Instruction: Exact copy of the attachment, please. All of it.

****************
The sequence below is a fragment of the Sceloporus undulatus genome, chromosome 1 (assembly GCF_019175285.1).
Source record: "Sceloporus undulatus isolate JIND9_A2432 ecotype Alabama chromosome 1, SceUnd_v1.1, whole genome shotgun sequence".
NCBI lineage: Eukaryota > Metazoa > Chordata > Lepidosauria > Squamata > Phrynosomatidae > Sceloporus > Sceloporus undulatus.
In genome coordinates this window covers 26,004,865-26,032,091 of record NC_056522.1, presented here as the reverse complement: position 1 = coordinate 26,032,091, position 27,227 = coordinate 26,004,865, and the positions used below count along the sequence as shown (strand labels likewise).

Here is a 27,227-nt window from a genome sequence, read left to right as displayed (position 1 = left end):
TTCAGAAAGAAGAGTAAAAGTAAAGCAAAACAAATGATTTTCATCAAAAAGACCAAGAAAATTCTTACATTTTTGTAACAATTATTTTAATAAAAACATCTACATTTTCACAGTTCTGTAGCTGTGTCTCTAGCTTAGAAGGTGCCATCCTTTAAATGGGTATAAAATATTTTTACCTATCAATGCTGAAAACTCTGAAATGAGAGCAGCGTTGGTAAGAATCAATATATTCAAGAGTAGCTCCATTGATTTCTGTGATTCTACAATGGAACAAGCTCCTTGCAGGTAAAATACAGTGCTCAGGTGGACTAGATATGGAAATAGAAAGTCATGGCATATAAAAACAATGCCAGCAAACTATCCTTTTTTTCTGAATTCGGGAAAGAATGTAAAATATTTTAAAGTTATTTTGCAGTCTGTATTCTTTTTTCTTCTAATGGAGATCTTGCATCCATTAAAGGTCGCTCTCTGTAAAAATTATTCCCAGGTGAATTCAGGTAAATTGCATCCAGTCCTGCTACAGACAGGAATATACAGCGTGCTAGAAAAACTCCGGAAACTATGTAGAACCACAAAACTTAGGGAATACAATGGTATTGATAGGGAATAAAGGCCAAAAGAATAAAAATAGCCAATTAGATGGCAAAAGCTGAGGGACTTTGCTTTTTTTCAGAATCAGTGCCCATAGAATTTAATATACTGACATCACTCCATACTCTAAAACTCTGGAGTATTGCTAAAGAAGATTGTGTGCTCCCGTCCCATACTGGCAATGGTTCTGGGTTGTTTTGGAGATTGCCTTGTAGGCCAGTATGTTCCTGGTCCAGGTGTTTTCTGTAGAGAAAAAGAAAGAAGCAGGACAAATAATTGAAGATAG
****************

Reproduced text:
The sequence below is a fragment of the Sceloporus undulatus genome, chromosome 1 (assembly GCF_019175285.1).
Source record: "Sceloporus undulatus isolate JIND9_A2432 ecotype Alabama chromosome 1, SceUnd_v1.1, whole genome shotgun sequence".
NCBI lineage: Eukaryota > Metazoa > Chordata > Lepidosauria > Squamata > Phrynosomatidae > Sceloporus > Sceloporus undulatus.
In genome coordinates this window covers 26,004,865-26,032,091 of record NC_056522.1, presented here as the reverse complement: position 1 = coordinate 26,032,091, position 27,227 = coordinate 26,004,865, and the positions used below count along the sequence as shown (strand labels likewise).

Here is a 27,227-nt window from a genome sequence, read left to right as displayed (position 1 = left end):
TTCAGAAAGAAGAGTAAAAGTAAAGCAAAACAAATGATTTTCATCAAAAAGACCAAGAAAATTCTTACATTTTTGTAACAATTATTTTAATAAAAACATCTACATTTTCACAGTTCTGTAGCTGTGTCTCTAGCTTAGAAGGTGCCATCCTTTAAATGGGTATAAAATATTTTTACCTATCAATGCTGAAAACTCTGAAATGAGAGCAGCGTTGGTAAGAATCAATATATTCAAGAGTAGCTCCATTGATTTCTGTGATTCTACAATGGAACAAGCTCCTTGCAGGTAAAATACAGTGCTCAGGTGGACTAGATATGGAAATAGAAAGTCATGGCATATAAAAACAATGCCAGCAAACTATCCTTTTTTTCTGAATTCGGGAAAGAATGTAAAATATTTTAAAGTTATTTTGCAGTCTGTATTCTTTTTTCTTCTAATGGAGATCTTGCATCCATTAAAGGTCGCTCTCTGTAAAAATTATTCCCAGGTGAATTCAGGTAAATTGCATCCAGTCCTGCTACAGACAGGAATATACAGCGTGCTAGAAAAACTCCGGAAACTATGTAGAACCACAAAACTTAGGGAATACAATGGTATTGATAGGGAATAAAGGCCAAAAGAATAAAAATAGCCAATTAGATGGCAAAAGCTGAGGGACTTTGCTTTTTTTCAGAATCAGTGCCCATAGAATTTAATATACTGACATCACTCCATACTCTAAAACTCTGGAGTATTGCTAAAGAAGATTGTGTGCTCCCGTCCCATACTGGCAATGGTTCTGGGTTGTTTTGGAGATTGCCTTGTAGGCCAGTATGTTCCTGGTCCAGGTGTTTTCTGTAGAGAAAAAGAAAGAAGCAGGACAAATAATTGAAGATAG